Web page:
About the Book

Ain’t No Makin’ It

Ain’t No Makin’ It

Aspirations and Attainment in a Low-Income Neighborhood, Third Edition
July 2008
Trade Paperback · 552 Pages
$45.00 U.S. · $52.00 CAN · £29.99 U.K. · €31.99 E.U.
ISBN 9780813343587
Westview Press

 

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Description


 This classic text addresses one of the most important issues in modern social theory and policy: how social inequality is reproduced from one generation to the next. With the original 1987 publication of Ain’t No Makin’ It Jay MacLeod brought us to the Clarendon Heights housing project where we met the “Brothers” and the “Hallway Hangers.” Their story of poverty, race, and defeatism moved readers and challenged ethnic stereotypes. MacLeod’s return eight years later, and the resulting 1995 revision, revealed little improvement in the lives of these men as they struggled in the labor market and crime-ridden underground economy.


 


The third edition of this classic ethnography of social reproduction brings the story of inequality and social mobility into today’s dialogue. Now fully updated with thirteen new interviews from the original Hallway Hangers and Brothers, as well as new theoretical analysis and comparison to the original conclusions, Ain’t No Makin’ It remains an admired and invaluable text.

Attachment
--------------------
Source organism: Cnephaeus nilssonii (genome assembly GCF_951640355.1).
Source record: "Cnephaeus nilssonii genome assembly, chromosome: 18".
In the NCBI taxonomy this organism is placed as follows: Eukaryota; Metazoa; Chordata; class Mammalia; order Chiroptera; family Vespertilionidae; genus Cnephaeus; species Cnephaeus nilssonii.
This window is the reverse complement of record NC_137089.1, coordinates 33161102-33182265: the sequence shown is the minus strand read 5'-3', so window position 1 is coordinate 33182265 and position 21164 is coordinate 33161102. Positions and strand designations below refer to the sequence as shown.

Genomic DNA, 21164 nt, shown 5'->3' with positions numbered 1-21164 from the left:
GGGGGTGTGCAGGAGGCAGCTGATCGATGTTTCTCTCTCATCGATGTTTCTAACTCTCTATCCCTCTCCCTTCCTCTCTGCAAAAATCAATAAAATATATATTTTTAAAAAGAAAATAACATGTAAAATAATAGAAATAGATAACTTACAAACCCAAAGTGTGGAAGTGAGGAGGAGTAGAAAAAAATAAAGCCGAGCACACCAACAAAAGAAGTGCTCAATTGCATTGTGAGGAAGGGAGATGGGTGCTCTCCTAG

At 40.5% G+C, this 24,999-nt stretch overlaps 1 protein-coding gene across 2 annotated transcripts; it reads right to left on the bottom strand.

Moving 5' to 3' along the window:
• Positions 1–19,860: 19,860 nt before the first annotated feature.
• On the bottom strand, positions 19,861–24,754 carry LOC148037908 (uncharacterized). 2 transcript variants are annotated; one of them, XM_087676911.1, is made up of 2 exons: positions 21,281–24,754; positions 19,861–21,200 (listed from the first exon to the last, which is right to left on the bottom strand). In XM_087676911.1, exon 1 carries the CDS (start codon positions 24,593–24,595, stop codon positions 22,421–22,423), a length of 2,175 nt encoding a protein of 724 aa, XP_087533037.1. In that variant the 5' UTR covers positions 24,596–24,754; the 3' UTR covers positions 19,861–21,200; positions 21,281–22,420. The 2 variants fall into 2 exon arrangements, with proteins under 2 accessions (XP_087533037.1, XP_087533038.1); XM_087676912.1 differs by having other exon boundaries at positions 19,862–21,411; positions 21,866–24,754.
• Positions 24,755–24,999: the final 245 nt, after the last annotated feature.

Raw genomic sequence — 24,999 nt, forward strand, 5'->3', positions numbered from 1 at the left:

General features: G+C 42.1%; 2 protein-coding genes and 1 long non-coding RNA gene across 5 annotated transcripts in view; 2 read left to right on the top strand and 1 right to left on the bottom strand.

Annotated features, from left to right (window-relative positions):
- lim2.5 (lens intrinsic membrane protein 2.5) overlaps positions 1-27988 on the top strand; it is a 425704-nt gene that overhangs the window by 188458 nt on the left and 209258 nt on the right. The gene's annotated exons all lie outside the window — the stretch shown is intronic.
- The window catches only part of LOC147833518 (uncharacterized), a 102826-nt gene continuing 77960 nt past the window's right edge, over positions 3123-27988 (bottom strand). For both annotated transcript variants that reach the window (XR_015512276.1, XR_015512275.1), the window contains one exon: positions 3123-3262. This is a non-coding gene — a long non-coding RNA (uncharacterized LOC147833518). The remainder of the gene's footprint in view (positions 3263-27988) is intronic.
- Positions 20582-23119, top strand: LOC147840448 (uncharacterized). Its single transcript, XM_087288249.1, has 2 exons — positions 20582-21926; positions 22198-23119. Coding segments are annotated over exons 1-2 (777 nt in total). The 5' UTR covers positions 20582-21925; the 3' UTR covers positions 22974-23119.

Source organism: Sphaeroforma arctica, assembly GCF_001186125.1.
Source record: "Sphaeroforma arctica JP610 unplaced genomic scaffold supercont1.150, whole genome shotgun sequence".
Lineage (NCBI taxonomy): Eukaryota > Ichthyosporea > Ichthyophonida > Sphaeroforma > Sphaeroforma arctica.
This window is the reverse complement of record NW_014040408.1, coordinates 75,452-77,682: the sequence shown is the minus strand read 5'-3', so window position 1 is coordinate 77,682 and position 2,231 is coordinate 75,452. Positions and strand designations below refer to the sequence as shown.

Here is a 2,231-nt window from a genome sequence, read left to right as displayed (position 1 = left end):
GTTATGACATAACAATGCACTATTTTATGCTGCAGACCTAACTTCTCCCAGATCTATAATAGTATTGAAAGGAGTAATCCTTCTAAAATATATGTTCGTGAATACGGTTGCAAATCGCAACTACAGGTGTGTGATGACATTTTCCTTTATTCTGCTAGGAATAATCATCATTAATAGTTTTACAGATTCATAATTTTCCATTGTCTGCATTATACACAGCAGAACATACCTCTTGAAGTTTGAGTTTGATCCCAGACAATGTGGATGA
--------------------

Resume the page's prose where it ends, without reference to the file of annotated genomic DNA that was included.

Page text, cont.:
Contents 


Part One: The Hallway Hangers and the Brothers as Teenagers
1. Social Immobility in the Land of Opportunity
2. Social Reproduction in Theoretical Perspective
3. Teenagers in Clarendon Heights: The Hallway Hangers and the Brothers
4. The Influence of the Family
5. The World of Work: Aspirations of the Hangers and Brothers
6. School: Preparing for the Competition
7. Leveled Aspirations: Social Reproduction Takes Its Toll
8. Reproduction Theory Reconsidered


Part Two: Eight Years Later: Low Income, Low Outcome
9. The Hallway Hangers: Dealing in Despair
10. The Brothers: Dreams Deferred
11. Conclusion: Outclassed and Outcast(e)


Part Three: Ain’t No Makin’ It?
12. The Hallway Hangers: Fighting for a Foothold at Forty
13. The Brothers: Barely Making It
14. Making Sense of the Stories, by Katherine McClelland and David Karen


About the Author

Jay MacLeod is a parish priest in England. Combining Christian ministry with community work, MacLeod still plays streetball, or tries to. His working-class parish is one of the most ethnically diverse square miles in Britain, and MacLeod works closely with members of the local mosques to engage disaffected teenagers and to foster friendships across the lines of race and religion. He and his wife, Sally Asher, have three children—Asher, Kate, and Toby.